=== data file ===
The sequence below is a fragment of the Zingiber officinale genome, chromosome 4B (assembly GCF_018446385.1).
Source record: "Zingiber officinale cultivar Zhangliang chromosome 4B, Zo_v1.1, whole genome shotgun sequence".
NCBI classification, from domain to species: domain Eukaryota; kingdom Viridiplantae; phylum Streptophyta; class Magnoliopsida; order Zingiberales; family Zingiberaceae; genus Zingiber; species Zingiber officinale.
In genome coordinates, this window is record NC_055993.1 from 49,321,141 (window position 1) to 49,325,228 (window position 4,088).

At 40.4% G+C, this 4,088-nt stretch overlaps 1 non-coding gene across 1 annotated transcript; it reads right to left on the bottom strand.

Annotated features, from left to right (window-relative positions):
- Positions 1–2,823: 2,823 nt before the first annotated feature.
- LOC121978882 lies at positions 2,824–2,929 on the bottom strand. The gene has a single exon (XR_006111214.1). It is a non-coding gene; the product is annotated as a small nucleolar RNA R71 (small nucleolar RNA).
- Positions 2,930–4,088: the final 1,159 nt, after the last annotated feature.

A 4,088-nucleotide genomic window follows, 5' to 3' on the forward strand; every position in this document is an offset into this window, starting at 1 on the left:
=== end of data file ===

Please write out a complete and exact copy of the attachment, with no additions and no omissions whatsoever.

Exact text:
The sequence below is a fragment of the Zingiber officinale genome, chromosome 4B (assembly GCF_018446385.1).
Source record: "Zingiber officinale cultivar Zhangliang chromosome 4B, Zo_v1.1, whole genome shotgun sequence".
NCBI classification, from domain to species: domain Eukaryota; kingdom Viridiplantae; phylum Streptophyta; class Magnoliopsida; order Zingiberales; family Zingiberaceae; genus Zingiber; species Zingiber officinale.
In genome coordinates, this window is record NC_055993.1 from 49,321,141 (window position 1) to 49,325,228 (window position 4,088).

At 40.4% G+C, this 4,088-nt stretch overlaps 1 non-coding gene across 1 annotated transcript; it reads right to left on the bottom strand.

Annotated features, from left to right (window-relative positions):
- Positions 1–2,823: 2,823 nt before the first annotated feature.
- LOC121978882 lies at positions 2,824–2,929 on the bottom strand. The gene has a single exon (XR_006111214.1). It is a non-coding gene; the product is annotated as a small nucleolar RNA R71 (small nucleolar RNA).
- Positions 2,930–4,088: the final 1,159 nt, after the last annotated feature.

A 4,088-nucleotide genomic window follows, 5' to 3' on the forward strand; every position in this document is an offset into this window, starting at 1 on the left: